Cambridge University Library

September 2008

T-S AS 145.333: Keeping it in the family: the handwriting of Hillel and Ḥalfon

manuscript

T-S AS 145.333 recto

In August, a two-day seminar on codicology and paleography took place in Cambridge University Library under the guidance of Judith Olszowy-Schlanger, Professor of Medieval Hebrew Palaeography at the École Pratique des Hautes Études, Paris. Researchers from the Unit as well as post-graduate students attended the seminar, and in the days and weeks following it, many discussions have revolved around palaeography and the hands of particular scribes.

There are two hands that we encounter very frequently as part of our daily work since they belong to two of the most prolific scribes of the Genizah. These scribes are Hillel b. ‘Eli (documents dated 1066-1107) and his son-in-law Ḥalfon b. Manasseh (documents dated 1100-1138), who has been mentioned on this site before (see FOTM July 2007 and April 2008). Their hands are similar in many regards, although Ḥalfon's ductus is more rounded than Hillel's. Their handwriting's close resemblance has led to misidentifications, even by Goitein, who on one occasion writes “The Hebrew scribe was not Hillel b. Eli (as assumed by me, [...]), but his son-in-law Ḥalfon b. Manasseh, who had certainly learned the scriptorial art from his father-in-law, so that it is sometimes difficult to discern between them” (see Goitein (1967-1993) V, 625, fn 28).

Fortunately, there are fragments like T-S AS 145.333, in which their hands can be readily compared. Recto has a legal document in the hand of Ḥalfon b. Manasseh, while another on verso was written by Hillel b. Eli. Hillel's document on verso preserves part of a date, of which we can still read 14[00] of the Seleucid era, 1089 CE therefore being the earliest possible date. It is probable that Hillel wrote the first document (and therefore verso should really be identified as the recto), to which Ḥalfon then added a postscript or a second document.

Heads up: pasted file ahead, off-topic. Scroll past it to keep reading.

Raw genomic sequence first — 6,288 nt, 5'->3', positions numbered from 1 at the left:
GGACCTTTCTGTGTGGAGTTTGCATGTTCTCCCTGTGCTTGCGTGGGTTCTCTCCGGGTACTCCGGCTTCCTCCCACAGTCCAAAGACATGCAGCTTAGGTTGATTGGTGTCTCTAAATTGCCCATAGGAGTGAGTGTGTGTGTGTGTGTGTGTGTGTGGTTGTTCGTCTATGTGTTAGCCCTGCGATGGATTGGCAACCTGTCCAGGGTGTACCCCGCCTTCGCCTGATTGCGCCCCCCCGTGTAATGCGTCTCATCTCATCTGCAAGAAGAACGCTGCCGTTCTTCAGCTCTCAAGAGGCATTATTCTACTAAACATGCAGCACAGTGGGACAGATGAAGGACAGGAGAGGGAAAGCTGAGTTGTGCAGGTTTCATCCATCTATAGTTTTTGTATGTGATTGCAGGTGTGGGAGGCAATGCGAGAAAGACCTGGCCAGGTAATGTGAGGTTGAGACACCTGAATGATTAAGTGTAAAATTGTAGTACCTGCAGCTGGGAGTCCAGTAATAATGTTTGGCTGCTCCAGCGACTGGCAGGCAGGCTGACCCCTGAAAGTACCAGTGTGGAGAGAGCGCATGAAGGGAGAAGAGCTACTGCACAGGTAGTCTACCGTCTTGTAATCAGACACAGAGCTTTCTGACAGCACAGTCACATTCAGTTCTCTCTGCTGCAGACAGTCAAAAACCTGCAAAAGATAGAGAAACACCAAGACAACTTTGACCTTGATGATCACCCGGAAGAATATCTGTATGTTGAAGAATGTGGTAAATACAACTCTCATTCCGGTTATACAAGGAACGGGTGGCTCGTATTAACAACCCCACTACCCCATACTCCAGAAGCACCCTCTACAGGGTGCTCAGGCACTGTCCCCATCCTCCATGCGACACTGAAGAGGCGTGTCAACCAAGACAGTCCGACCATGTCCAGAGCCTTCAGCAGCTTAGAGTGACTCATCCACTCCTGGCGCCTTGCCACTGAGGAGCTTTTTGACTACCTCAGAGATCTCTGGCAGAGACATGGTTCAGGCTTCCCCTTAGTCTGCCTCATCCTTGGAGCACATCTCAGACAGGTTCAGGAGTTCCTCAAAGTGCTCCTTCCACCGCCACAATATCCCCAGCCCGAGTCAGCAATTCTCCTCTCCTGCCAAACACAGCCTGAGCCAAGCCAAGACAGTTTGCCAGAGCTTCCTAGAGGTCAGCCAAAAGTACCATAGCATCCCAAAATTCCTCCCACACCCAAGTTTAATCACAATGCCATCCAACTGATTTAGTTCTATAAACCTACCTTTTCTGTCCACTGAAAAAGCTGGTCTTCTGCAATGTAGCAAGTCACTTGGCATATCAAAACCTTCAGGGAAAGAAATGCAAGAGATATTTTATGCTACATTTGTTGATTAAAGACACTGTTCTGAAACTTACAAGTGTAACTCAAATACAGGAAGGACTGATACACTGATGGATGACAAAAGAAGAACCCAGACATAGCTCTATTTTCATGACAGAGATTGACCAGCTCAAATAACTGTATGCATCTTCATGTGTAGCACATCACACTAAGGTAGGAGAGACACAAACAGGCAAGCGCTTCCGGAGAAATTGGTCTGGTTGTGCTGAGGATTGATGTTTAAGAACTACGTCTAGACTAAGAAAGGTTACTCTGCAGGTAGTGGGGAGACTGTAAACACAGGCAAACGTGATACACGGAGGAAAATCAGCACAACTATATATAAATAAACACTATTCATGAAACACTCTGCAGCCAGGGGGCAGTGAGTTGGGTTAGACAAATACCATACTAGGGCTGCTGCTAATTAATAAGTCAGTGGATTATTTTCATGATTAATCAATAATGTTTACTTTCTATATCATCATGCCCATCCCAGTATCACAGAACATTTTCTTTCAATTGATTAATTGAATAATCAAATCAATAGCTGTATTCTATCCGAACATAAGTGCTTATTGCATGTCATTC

manuscript

T-S AS 145.333 verso

Goitein, S.D.: A Mediterranean society; the Jewish communities of the Arab world as portrayed in the documents of the Cairo Geniza, Berkeley 1967-1993.

Weiss, Gershon: Legal Documents Written by the Court Clerk Halfon ben Menasse (Dated 1100-1138): A Study in the Diplomatics of the Cairo Genizah, PhD dissertation University of Pennsylvania 1970.

Esther-Miriam Wagner

Readers are invited to send comments to genizah@lib.cam.ac.uk. The Taylor-Schechter Genizah Research Unit is not under any obligation to acknowledge or to publish comments.